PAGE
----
Top 15 Favorite Songs: Q1 2020

What’s up guys! First of four of these bad boys for 2020. Can you believe we’re already over 25 percent through the year? I know this COVID shit has put quite a damper on things as of late, but I personally had a fantastic quarter – personally, professionally, and of course, musically!

There’s been ton of great music to get excited about . Hip-Hop in particular is already having a better year than 2019, which was a significantly below average year for the genre, at least from where I was sitting.

Artists discussed in this installment include: Jay Electronica, Pet Shop Boys, Grimes, Joywave & more! And be sure to check out the accompanying Spotify playlist for honorable mentions!

Essential Metal: Between the Buried and Me – Colors

It’s funny – despite the fact that I don’t actually listen to that much Progressive Metal, a huge chunk of my desert island Metal albums happen to fall under the Prog umbrella. Scenes from a Memory, Blackwater Park, Operation: Mindcrime, Temple of Shadows, Seventh Son of a Seventh Son….and yes, Between the Buried and Me’s 2007 masterpiece, Colors.

I think it’s mostly because Prog bands put so much more effort into ALBUMS as complete bodies of work. An ALBUM is the perfect vehicle for an ambitious narrative concept, for densely layered tracks that reward multiple listens, and for the occasional detour into instrumental fireworks for its own sake. These are all things that Prog bands excel at. They’re things that work great in the context of an album, but work terribly from the perspective of a record label trying to sell singles. So as a result, a lot of the greatest ALBUMS – when considered front-to-back and not as a consequence of their hits – come from the Prog world.

Colors is an incredibly special album. There’s nothing quite like the everything-but-the-kitchen-sink approach to Metal that BTBAM adopt on these eight tracks. And it was important to me to at least ATTEMPT to convey that. I poured my heart out trying explain why I love this fucking record so much, and I hope you guys enjoy it! Full video here:

 

 

 

Code Orange – Underneath Album Review

You knew I couldn’t let this one go unreviewed!

Three years ago, Code Orange wowed every hipster music critic on planet Earth who needed a token Metal band to prop up – but underwhelmed me – with Forever. Now it’s a new decade, and the Pittsburgh Metalcore outfit is back with major label release numero dos. Does it live up to the exorbitant Hipster Hype? Or is it another intriguing but directionless mishmash of abrasive Hardcore, tepid Alt-Metal, and sporadic Industrial flourishes, like its predecessor? Full review below:

 

Body Count – Carnivore Album Review

What’s up guys! New releases are really starting to heat up now. Back for album number seven is Ice-T’s Metal band Body Count, whose last record Bloodlust I reviewed quite favorably  – and to this day get more feedback than any other video from viewers who got turned on to the band through the positive things I had to say about them. Which is awesome – that’s why I do this!

The only remaining question is: can Body Count follow that up with something equally strong? Singles like “Bum-Rush” sure seemed to point in a positive direction. But does all of Carnivore deliver? Watch the full review here:

 

February 2020 Album Round Up!

What’s up guys! Another month, another Album Round Up. Below is a quick run-through of all the records I checked out this month:

Galantis – Church: YAWWWWWNNN. Songs on here like “Hurricane” give me the ominous feeling that NOTHING has changed in mainstream Dance music for a decade (seriously, doesn’t that track sound like an early Calvin Harris b-side?). It’s hard to imagine the irony was completely lost on Apple Music when a PR guy instructed them to describe this album as “wild”. To the contrary, this is super not wild. This is super safe, played-out EDM tailor-made for a Coachella crowd. NOT RECOMMENDED.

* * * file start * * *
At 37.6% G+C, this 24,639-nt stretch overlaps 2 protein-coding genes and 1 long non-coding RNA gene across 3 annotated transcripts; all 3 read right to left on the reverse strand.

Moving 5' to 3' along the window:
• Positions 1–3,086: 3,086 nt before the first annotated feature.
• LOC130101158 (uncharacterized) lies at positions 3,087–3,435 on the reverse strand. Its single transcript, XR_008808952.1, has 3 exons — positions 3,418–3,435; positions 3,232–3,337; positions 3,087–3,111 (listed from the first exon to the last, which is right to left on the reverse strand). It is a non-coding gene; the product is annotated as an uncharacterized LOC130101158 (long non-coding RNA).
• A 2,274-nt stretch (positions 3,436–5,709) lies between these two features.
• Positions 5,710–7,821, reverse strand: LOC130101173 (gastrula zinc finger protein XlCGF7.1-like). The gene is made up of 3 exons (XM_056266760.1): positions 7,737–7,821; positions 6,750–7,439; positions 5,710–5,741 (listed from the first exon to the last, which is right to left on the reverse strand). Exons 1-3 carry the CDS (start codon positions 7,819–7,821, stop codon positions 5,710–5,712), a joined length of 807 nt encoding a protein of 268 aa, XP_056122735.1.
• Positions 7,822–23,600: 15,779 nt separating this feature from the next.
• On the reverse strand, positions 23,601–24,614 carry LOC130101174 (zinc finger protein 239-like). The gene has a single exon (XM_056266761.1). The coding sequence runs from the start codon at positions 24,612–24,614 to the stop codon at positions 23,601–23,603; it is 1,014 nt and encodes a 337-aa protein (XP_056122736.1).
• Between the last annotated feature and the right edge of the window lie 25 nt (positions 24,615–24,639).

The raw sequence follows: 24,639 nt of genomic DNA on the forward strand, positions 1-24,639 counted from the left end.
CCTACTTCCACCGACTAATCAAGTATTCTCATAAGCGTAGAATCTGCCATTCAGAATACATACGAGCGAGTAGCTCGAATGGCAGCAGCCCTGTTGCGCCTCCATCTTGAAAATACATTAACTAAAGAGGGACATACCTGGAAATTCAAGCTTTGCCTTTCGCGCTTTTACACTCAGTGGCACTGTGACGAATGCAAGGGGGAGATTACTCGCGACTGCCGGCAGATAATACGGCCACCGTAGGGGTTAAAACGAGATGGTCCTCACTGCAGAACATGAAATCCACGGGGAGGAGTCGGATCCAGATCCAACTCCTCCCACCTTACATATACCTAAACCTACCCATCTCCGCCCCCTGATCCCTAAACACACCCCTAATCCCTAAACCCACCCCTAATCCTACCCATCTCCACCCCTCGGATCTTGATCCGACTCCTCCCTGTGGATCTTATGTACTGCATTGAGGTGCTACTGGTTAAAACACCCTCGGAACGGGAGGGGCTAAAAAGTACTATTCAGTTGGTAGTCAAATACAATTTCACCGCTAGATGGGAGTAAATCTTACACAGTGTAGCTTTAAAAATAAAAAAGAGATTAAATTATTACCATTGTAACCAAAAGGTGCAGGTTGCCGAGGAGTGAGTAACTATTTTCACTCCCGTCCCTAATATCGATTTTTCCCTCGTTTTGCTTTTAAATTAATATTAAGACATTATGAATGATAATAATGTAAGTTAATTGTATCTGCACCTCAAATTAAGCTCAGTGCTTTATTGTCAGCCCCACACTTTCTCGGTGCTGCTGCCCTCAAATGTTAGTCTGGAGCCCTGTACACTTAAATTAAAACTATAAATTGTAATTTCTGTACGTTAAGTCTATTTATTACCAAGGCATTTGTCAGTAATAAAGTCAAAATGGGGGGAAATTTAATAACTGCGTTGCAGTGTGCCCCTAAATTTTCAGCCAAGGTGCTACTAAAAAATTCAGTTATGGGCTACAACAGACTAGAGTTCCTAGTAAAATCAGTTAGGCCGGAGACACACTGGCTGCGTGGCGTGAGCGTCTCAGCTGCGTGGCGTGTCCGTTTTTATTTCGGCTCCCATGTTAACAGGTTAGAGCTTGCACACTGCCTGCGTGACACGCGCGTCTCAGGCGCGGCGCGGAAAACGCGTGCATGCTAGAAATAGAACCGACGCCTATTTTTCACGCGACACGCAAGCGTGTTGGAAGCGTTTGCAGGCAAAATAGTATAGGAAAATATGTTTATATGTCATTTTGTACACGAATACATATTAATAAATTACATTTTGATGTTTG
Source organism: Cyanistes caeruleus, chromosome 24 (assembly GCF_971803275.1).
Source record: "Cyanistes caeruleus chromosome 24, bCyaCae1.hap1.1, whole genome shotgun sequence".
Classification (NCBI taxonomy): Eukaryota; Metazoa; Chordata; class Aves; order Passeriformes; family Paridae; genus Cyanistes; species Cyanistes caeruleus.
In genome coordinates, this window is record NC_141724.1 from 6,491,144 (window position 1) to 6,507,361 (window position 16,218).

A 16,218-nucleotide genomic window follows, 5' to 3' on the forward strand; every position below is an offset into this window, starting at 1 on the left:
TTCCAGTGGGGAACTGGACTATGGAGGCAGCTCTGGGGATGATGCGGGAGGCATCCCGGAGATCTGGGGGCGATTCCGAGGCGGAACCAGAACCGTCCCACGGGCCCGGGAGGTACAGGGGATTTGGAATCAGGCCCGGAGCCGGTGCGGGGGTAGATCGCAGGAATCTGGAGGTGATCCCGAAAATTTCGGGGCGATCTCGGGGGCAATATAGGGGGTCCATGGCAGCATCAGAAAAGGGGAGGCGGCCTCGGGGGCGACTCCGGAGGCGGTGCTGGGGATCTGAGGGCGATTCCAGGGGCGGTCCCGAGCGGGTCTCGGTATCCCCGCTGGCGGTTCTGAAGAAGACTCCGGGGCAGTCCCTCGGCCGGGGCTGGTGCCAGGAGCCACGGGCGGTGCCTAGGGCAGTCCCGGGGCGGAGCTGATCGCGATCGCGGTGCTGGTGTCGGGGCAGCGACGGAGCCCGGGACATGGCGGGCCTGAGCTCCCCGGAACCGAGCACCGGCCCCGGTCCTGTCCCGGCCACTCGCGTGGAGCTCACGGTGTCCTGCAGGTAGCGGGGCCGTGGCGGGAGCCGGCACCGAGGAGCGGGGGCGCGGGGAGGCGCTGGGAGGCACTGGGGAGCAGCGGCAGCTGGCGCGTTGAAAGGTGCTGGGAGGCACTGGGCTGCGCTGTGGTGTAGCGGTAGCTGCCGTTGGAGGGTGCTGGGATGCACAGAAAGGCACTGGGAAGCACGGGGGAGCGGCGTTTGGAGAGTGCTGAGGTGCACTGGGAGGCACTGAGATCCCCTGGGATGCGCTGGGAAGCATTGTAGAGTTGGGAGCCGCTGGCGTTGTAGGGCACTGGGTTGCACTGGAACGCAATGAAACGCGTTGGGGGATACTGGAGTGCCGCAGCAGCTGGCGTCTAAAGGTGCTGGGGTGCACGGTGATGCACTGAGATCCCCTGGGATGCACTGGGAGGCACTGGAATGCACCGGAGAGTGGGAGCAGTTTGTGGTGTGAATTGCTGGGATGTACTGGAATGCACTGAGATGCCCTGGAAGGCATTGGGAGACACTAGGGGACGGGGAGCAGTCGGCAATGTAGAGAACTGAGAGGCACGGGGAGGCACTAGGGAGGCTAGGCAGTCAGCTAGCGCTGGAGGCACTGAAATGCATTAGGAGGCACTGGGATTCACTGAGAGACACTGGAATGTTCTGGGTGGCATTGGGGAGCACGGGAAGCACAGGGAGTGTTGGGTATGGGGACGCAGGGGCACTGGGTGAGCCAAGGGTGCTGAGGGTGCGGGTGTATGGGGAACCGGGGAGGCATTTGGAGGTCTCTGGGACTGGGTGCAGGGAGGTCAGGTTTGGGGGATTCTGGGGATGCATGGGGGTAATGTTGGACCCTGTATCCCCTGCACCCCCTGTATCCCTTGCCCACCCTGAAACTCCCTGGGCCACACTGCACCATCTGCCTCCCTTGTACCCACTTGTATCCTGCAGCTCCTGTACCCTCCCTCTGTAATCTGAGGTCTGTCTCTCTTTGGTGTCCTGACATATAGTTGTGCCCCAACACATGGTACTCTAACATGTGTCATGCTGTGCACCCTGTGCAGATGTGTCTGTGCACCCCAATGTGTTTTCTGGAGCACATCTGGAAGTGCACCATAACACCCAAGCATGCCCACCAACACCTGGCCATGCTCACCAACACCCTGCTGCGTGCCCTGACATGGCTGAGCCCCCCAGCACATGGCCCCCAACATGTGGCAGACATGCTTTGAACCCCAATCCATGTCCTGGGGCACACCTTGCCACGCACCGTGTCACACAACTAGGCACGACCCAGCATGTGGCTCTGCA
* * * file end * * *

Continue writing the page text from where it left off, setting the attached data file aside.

Green Day – Father Of All: Watching one of the most important Pop-Punk bands of all time show up with under 30 minutes of phoned-in Portugal the Man knockoffs and call it an “album” was heartbreaking. Troll or no troll, I couldn’t find any redeeming qualities here. NOT RECOMMENDED.

Grimes – Miss Anthropocene: I’ll admit it; I’m impressed. The way Grimes weaves together modern Electro, Pop, and a bit of that ’90s Alternative aesthetic and floats over it with her ethereal vocals is both unique and compelling. A song like “Delete Forever” feels like it came straight from ’90s Alt Rock radio, but spacey, immersive cuts like “Before the Fever” and the trap-influenced “Darkseid” go in the complete opposite direction and feel futuristic and forward-thinking. She’s combining the sounds of tomorrow with the jaded attitudes of the past and present. “You’ll Miss Me When I’m Not Around” specifically is the breakout hit in this set that perfectly encapsulates that sentiment. HIGHLY RECOMMENDED.

Kvelertak – Splid: One of Metal’s most unique bands makes a glorious return after four years! I had no idea how much I missed these guys until I heard the delightful mixture of styles on album number four from these hipster-approved Norwegians. It’s rare that you can aptly describe a Metal album as “fun” or “rapturous”, but how else are we supposed to feel about Black n’ Roll stompers like “Fanden Ta Dette Hull!” and “Delirium Tremens”, or the punk-infused “Bratebrann”? And I equally enjoy the moments where Kvelertak do lean a bit harder into Extreme Metal, such as the closer “Ved bredden av Nihil”. Expect to see this one on MANY a year-end Metal list for 2020! HIGHLY RECOMMENDED.

Ozzy Osbourne – Ordinary Man: In what I can only describe as the biggest surprise of 2020 thus far, a 71-year-old Ozzy Osbourne delivered his first good album since 1988. You should watch my full review for more detail, but what’s so interesting about Ordinary Man is that it’s a complete standalone effort in the man’s catalogue. It doesn’t share any of the production, personnel, or emotional messages of the other 11 Ozzy LPs, therefore giving Ozzy a chance to reinvent himself at this late stage in his career.  Here is a full review. RECOMMENDED.